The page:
Donor Privacy Policy

Heartland House is committed to respecting the privacy of our donors. We have developed this privacy policy to ensure our donors that their personal information is secured and will not be shared with any third party.

Awareness – Heartland House provides this Donor Privacy Policy to make you aware of our privacy policy, and to inform you of how your information is being used. We also provide you with the opportunity to remove your name from our mailing list, if you desire to do so.

Information Collected – Heartland House collects donor information such as contact, payment, and shipping information. In addition, we may collect other information to help us improve our public communications such as how you heard about Heartland House as well as questions and suggestions.

How Information is Used Heartland uses your information to process contributions and communicates with you as a donor and someone interested in our work. All payments are processed on a secured server. Your payment information is used only to process contributions and is not retained for other purposes.

No Sharing of Personal Information – Heartland House will not share any of your personal information with other organizations. We will not sell, rent, or lease your personal information to other organizations. Heartland House keeps the identity of all our donors confidential.

Removing Your Name From Our Mailing List – It is our desire to not send unwanted mail to our donors. Please contact us if you wish to be removed from our mailing list.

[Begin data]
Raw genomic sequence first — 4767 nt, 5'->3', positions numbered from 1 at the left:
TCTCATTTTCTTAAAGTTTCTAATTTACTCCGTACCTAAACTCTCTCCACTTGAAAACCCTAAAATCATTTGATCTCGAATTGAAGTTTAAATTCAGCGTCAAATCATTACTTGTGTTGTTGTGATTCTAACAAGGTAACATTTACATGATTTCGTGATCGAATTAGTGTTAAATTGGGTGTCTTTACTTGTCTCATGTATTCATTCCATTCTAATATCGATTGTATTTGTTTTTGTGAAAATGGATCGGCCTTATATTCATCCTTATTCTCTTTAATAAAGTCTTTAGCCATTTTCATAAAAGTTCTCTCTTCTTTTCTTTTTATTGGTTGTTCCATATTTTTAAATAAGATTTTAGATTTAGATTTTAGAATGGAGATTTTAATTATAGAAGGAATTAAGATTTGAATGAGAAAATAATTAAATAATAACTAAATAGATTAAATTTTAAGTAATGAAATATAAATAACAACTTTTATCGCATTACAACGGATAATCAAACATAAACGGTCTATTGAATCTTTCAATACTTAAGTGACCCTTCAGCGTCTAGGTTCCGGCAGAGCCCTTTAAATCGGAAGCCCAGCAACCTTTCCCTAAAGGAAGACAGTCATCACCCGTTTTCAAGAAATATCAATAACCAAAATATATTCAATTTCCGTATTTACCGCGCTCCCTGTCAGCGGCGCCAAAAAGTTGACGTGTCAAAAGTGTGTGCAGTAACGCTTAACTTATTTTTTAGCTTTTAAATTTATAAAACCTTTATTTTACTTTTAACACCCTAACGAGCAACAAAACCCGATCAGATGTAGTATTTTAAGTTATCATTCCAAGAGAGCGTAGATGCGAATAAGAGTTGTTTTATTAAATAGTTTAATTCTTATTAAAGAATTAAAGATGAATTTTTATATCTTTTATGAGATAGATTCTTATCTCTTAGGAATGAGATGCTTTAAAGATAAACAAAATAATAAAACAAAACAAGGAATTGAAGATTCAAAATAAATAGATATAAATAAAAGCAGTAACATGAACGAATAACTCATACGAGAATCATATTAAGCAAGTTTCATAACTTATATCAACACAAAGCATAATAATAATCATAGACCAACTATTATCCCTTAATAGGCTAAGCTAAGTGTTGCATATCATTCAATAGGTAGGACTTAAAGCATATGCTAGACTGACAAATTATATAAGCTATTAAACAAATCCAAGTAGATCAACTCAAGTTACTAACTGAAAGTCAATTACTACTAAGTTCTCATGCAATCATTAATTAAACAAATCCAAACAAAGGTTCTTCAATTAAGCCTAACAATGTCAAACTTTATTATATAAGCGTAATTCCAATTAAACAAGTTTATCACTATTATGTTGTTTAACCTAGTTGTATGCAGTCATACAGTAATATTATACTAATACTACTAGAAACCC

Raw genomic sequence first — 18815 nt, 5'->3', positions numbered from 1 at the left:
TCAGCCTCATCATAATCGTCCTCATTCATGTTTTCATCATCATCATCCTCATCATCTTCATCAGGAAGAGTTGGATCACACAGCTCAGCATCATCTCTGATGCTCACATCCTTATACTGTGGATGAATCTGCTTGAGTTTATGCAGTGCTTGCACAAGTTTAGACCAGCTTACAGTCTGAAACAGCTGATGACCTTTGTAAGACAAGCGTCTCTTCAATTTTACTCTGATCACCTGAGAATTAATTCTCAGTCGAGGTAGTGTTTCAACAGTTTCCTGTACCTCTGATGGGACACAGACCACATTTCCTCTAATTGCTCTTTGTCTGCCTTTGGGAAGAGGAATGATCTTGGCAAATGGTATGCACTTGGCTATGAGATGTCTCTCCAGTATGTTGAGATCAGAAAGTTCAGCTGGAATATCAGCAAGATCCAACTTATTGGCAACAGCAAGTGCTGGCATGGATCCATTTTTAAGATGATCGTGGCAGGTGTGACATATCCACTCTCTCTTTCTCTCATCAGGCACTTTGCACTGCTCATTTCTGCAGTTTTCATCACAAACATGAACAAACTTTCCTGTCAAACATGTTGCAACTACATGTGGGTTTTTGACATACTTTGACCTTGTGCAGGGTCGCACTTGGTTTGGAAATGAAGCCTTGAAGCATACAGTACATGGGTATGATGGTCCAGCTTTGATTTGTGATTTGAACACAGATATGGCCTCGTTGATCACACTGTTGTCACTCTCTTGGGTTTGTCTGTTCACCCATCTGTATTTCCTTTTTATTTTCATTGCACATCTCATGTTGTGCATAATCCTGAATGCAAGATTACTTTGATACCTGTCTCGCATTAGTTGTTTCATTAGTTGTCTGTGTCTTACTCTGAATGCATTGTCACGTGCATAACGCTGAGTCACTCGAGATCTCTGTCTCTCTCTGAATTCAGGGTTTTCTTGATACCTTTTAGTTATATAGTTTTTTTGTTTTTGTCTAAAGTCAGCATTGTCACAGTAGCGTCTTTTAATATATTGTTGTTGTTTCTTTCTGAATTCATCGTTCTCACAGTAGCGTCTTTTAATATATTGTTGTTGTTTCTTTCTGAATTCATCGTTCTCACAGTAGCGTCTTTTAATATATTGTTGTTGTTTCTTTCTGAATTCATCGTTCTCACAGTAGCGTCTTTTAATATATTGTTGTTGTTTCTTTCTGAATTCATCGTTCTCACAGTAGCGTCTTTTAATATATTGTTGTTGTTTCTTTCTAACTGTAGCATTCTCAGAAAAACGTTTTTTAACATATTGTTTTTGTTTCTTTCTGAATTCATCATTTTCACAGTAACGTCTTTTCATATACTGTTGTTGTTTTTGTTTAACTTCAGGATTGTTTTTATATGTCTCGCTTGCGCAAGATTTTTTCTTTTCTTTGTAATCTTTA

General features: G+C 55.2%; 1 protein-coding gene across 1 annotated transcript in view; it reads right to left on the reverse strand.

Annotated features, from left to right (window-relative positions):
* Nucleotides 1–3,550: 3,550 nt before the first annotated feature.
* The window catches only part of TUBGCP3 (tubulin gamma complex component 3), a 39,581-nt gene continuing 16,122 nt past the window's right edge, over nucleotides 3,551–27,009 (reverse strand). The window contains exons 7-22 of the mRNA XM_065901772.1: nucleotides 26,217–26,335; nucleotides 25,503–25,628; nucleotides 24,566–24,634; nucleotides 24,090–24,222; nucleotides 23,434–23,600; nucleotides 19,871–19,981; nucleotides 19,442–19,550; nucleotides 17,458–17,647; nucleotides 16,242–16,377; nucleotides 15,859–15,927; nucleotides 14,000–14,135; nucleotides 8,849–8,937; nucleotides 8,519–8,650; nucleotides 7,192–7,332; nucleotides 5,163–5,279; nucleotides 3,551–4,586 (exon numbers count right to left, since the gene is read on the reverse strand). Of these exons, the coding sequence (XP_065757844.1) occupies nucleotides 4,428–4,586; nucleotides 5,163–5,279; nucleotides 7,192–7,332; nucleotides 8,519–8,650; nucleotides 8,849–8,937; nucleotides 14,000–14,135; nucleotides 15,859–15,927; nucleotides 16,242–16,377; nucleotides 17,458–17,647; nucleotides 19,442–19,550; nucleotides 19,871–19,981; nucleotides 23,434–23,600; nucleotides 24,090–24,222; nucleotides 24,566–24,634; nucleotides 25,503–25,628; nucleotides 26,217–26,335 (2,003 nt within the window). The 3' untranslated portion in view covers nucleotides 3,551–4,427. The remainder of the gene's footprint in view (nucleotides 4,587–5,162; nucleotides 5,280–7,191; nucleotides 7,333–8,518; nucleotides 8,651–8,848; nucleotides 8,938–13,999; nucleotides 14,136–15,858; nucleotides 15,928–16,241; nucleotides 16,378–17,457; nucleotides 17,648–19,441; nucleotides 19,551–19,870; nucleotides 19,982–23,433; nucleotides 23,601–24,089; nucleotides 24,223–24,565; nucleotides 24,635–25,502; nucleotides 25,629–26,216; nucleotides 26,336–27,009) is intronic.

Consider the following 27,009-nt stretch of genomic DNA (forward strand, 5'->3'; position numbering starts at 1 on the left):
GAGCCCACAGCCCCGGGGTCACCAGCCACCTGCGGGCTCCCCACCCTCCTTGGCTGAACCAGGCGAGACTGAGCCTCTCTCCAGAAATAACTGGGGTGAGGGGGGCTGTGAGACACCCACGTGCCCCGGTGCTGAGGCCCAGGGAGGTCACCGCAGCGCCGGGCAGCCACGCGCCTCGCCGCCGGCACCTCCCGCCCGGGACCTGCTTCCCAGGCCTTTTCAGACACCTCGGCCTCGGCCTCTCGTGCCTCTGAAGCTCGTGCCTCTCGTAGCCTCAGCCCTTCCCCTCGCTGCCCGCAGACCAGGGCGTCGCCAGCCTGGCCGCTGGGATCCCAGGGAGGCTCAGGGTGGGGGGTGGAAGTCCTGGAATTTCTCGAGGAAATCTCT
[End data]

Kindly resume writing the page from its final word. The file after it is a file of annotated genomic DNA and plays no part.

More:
Contacting Us – If you have comments or questions about our donor privacy policy, please contact us at or call us at (619) 287-5040. Should you have any concerns or complaints, please speak directly with Robert Cook, our Administrator.

Our Mission

Our mission is to serve men recovering from substance use disorder and related co-occurring conditions. Our overall goals are to provide a living environment conducive to continued recovery, conduct an educational program that helps the newly recovering alcoholic/addict establish a long-term support system, and generate attitudes that enhance self-sufficiency, self-worth and an ongoing quality of life.


The last time I was here was about 3 and a half years ago and, I came back thinking I really needed help-bad. The VA was once again helping me out, I am a veteran, and they’ve always had my back. So they like to send us to the Heartland House, they have a special contract with them, which is really cool. So I went in there and I started to really listen to what was being said to me, which I hadn’t done before.